So what is a zero fret?
A zero fret is a fret in the position that a nut normally would be and the concept is that an open note will have the same character as a fretted note since both notes are created from the same string to fret intereaction. I’m not really sure that I buy that, or that it makes that big of a difference, but it sure makes nut making and setup a lot easier.
When you use a zero fret configuration, the zero fret sets your action height at the end of the fretboard, the nut simply controls spacing. This makes intonation better at the lower frets and allows me to get a consistent reasonably low action.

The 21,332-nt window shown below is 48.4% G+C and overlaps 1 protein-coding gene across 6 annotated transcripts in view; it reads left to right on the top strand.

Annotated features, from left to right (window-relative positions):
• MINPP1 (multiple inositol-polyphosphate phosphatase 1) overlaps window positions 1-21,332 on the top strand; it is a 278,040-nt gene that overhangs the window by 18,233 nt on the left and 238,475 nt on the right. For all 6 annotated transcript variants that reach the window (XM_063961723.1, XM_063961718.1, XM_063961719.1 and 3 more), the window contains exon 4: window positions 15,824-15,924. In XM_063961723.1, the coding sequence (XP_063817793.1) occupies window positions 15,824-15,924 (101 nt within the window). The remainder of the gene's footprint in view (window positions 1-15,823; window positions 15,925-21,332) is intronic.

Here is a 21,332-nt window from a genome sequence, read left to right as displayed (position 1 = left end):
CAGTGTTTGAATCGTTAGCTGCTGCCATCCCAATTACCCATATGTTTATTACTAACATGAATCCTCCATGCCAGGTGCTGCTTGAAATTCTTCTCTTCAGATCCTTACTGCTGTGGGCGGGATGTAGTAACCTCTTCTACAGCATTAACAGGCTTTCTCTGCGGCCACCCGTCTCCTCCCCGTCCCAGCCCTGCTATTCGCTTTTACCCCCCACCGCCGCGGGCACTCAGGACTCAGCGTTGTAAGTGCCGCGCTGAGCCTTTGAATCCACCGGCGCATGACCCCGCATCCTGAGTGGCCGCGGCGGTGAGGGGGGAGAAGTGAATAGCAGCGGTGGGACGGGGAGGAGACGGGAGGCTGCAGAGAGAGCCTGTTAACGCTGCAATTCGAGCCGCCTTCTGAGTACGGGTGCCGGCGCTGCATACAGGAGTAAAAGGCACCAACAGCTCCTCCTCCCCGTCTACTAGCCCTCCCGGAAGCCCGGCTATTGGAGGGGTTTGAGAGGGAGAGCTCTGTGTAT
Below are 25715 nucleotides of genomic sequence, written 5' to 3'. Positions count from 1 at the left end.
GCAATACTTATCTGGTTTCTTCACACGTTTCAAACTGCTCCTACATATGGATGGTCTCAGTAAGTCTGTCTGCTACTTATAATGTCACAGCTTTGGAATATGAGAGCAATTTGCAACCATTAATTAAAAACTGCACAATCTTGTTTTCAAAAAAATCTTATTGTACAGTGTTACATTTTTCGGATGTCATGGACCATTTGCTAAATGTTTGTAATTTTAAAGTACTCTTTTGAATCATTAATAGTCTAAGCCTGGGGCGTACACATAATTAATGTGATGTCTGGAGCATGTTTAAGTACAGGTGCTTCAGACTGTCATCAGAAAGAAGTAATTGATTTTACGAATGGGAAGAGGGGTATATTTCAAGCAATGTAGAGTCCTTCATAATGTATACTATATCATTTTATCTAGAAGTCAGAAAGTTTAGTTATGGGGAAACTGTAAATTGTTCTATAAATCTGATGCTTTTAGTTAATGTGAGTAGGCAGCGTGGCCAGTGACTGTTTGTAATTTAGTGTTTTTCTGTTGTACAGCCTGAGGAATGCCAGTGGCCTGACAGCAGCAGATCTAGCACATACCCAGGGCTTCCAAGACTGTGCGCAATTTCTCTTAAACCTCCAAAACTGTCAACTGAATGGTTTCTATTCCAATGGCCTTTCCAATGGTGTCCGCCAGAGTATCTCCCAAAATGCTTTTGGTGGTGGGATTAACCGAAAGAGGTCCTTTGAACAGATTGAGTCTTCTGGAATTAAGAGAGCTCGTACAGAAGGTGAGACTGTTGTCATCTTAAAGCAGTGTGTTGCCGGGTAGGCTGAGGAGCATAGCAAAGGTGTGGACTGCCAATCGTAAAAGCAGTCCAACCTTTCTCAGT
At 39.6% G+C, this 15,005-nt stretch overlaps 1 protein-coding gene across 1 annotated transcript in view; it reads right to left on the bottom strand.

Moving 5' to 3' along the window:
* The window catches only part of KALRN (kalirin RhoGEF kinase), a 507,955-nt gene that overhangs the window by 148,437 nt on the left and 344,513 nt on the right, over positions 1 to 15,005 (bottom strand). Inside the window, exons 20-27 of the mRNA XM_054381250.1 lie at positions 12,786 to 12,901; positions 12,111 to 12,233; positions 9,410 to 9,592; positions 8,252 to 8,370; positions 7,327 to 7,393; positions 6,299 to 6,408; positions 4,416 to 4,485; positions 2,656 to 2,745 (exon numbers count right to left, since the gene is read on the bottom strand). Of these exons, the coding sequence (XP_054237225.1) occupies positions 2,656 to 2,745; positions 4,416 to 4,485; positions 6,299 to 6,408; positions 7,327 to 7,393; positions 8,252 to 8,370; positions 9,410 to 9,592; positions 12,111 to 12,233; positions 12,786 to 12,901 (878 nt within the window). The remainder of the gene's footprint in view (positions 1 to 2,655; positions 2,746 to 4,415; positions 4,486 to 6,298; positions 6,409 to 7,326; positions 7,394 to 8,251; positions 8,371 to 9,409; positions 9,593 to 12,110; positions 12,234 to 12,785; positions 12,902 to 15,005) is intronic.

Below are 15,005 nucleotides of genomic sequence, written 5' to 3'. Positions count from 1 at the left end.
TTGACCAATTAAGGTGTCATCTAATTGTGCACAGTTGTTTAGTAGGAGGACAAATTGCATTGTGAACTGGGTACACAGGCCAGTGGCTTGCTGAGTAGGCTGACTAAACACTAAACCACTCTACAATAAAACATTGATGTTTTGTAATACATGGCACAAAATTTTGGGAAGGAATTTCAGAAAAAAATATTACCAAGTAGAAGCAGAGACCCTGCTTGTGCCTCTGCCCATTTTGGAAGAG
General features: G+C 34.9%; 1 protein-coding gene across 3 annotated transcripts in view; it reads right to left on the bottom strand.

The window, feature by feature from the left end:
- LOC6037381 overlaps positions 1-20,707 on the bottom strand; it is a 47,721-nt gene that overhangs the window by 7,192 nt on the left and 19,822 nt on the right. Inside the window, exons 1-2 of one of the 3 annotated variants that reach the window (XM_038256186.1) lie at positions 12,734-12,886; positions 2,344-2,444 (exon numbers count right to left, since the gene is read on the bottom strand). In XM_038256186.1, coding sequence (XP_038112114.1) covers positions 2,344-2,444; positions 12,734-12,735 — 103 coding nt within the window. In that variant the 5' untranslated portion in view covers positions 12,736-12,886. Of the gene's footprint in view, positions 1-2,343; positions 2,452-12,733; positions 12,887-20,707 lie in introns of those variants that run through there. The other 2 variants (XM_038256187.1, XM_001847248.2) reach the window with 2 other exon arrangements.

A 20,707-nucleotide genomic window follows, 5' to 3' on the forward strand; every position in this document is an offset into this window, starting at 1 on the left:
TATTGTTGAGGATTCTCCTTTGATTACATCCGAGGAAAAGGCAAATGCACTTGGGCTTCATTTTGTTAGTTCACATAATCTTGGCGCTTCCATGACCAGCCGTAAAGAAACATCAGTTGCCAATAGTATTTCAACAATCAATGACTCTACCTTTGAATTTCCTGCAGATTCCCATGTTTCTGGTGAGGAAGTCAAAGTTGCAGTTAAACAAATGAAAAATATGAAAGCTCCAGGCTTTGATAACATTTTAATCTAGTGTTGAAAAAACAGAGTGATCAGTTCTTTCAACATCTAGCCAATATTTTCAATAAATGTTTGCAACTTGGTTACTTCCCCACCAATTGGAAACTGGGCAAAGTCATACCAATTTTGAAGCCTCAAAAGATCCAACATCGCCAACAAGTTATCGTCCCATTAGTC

The downside, if there really is one, is that the bridge height needs to be at a sufficient height to have an angle greater than that of the fretboard. This means that the higher up the neck you go the higher the action will be and the more compensation will be required at the bridge. Conceptually with a traditional nut you should be able to have lower action across the entire fret board, but it’s still very difficult to achieve.
I may change my mind tomorrow, but for today i can get excellent results using a zero fret and I’m going to stick with it for a bit.